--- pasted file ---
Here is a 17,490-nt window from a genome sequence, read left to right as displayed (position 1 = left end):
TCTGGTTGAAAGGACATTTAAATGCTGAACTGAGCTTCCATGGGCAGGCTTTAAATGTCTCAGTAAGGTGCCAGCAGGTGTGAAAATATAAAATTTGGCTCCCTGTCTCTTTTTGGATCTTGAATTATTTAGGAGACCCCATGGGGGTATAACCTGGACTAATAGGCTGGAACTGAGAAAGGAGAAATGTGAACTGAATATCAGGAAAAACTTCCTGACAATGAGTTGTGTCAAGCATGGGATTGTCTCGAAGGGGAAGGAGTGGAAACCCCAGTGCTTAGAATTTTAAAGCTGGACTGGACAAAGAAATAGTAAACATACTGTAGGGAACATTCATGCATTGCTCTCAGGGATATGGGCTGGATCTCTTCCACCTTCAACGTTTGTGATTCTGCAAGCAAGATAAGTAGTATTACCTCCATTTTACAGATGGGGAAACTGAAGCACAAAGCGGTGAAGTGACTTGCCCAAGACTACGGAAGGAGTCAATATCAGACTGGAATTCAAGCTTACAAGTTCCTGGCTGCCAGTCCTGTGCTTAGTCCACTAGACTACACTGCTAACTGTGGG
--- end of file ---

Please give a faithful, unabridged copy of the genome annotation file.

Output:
Here is a 17,490-nt window from a genome sequence, read left to right as displayed (position 1 = left end):
TCTGGTTGAAAGGACATTTAAATGCTGAACTGAGCTTCCATGGGCAGGCTTTAAATGTCTCAGTAAGGTGCCAGCAGGTGTGAAAATATAAAATTTGGCTCCCTGTCTCTTTTTGGATCTTGAATTATTTAGGAGACCCCATGGGGGTATAACCTGGACTAATAGGCTGGAACTGAGAAAGGAGAAATGTGAACTGAATATCAGGAAAAACTTCCTGACAATGAGTTGTGTCAAGCATGGGATTGTCTCGAAGGGGAAGGAGTGGAAACCCCAGTGCTTAGAATTTTAAAGCTGGACTGGACAAAGAAATAGTAAACATACTGTAGGGAACATTCATGCATTGCTCTCAGGGATATGGGCTGGATCTCTTCCACCTTCAACGTTTGTGATTCTGCAAGCAAGATAAGTAGTATTACCTCCATTTTACAGATGGGGAAACTGAAGCACAAAGCGGTGAAGTGACTTGCCCAAGACTACGGAAGGAGTCAATATCAGACTGGAATTCAAGCTTACAAGTTCCTGGCTGCCAGTCCTGTGCTTAGTCCACTAGACTACACTGCTAACTGTGGG